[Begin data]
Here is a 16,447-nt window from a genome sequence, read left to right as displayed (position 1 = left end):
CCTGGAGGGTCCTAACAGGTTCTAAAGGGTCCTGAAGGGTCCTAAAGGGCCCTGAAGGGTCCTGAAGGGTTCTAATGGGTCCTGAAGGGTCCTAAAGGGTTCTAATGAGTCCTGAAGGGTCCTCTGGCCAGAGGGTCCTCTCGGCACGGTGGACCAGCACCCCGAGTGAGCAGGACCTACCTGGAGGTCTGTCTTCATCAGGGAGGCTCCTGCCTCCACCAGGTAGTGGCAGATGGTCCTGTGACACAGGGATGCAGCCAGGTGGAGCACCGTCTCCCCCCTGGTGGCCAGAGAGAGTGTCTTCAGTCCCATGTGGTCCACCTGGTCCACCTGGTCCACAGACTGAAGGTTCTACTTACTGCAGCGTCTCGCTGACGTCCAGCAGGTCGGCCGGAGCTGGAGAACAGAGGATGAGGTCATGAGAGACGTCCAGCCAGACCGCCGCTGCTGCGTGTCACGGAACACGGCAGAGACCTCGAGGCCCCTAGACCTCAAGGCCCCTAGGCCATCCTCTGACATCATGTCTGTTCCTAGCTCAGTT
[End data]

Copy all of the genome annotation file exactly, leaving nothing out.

Here is a 16,447-nt window from a genome sequence, read left to right as displayed (position 1 = left end):
CCTGGAGGGTCCTAACAGGTTCTAAAGGGTCCTGAAGGGTCCTAAAGGGCCCTGAAGGGTCCTGAAGGGTTCTAATGGGTCCTGAAGGGTCCTAAAGGGTTCTAATGAGTCCTGAAGGGTCCTCTGGCCAGAGGGTCCTCTCGGCACGGTGGACCAGCACCCCGAGTGAGCAGGACCTACCTGGAGGTCTGTCTTCATCAGGGAGGCTCCTGCCTCCACCAGGTAGTGGCAGATGGTCCTGTGACACAGGGATGCAGCCAGGTGGAGCACCGTCTCCCCCCTGGTGGCCAGAGAGAGTGTCTTCAGTCCCATGTGGTCCACCTGGTCCACCTGGTCCACAGACTGAAGGTTCTACTTACTGCAGCGTCTCGCTGACGTCCAGCAGGTCGGCCGGAGCTGGAGAACAGAGGATGAGGTCATGAGAGACGTCCAGCCAGACCGCCGCTGCTGCGTGTCACGGAACACGGCAGAGACCTCGAGGCCCCTAGACCTCAAGGCCCCTAGGCCATCCTCTGACATCATGTCTGTTCCTAGCTCAGTT